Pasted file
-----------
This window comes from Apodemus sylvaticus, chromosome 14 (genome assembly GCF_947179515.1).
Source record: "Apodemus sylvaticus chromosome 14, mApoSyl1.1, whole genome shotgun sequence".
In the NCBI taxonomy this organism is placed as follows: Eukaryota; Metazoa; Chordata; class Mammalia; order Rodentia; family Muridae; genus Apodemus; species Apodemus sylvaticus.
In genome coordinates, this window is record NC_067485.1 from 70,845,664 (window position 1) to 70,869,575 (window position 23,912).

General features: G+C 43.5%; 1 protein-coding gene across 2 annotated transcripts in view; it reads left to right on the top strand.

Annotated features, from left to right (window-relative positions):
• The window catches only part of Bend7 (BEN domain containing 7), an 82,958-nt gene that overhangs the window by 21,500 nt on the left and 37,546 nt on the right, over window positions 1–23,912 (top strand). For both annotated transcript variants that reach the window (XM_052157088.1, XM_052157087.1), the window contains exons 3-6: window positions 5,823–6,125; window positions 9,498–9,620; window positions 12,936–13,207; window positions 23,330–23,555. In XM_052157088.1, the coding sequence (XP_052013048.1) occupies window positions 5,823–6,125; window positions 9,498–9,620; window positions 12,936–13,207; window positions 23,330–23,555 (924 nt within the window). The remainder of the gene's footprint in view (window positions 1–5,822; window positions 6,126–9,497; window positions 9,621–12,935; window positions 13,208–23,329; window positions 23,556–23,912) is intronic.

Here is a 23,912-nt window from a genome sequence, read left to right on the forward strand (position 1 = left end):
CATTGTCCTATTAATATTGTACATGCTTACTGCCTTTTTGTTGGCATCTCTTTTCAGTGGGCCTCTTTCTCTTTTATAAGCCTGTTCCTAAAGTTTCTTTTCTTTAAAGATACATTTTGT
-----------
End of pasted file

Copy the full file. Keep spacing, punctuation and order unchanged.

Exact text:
This window comes from Apodemus sylvaticus, chromosome 14 (genome assembly GCF_947179515.1).
Source record: "Apodemus sylvaticus chromosome 14, mApoSyl1.1, whole genome shotgun sequence".
In the NCBI taxonomy this organism is placed as follows: Eukaryota; Metazoa; Chordata; class Mammalia; order Rodentia; family Muridae; genus Apodemus; species Apodemus sylvaticus.
In genome coordinates, this window is record NC_067485.1 from 70,845,664 (window position 1) to 70,869,575 (window position 23,912).

General features: G+C 43.5%; 1 protein-coding gene across 2 annotated transcripts in view; it reads left to right on the top strand.

Annotated features, from left to right (window-relative positions):
• The window catches only part of Bend7 (BEN domain containing 7), an 82,958-nt gene that overhangs the window by 21,500 nt on the left and 37,546 nt on the right, over window positions 1–23,912 (top strand). For both annotated transcript variants that reach the window (XM_052157088.1, XM_052157087.1), the window contains exons 3-6: window positions 5,823–6,125; window positions 9,498–9,620; window positions 12,936–13,207; window positions 23,330–23,555. In XM_052157088.1, the coding sequence (XP_052013048.1) occupies window positions 5,823–6,125; window positions 9,498–9,620; window positions 12,936–13,207; window positions 23,330–23,555 (924 nt within the window). The remainder of the gene's footprint in view (window positions 1–5,822; window positions 6,126–9,497; window positions 9,621–12,935; window positions 13,208–23,329; window positions 23,556–23,912) is intronic.

Here is a 23,912-nt window from a genome sequence, read left to right on the forward strand (position 1 = left end):
CATTGTCCTATTAATATTGTACATGCTTACTGCCTTTTTGTTGGCATCTCTTTTCAGTGGGCCTCTTTCTCTTTTATAAGCCTGTTCCTAAAGTTTCTTTTCTTTAAAGATACATTTTGT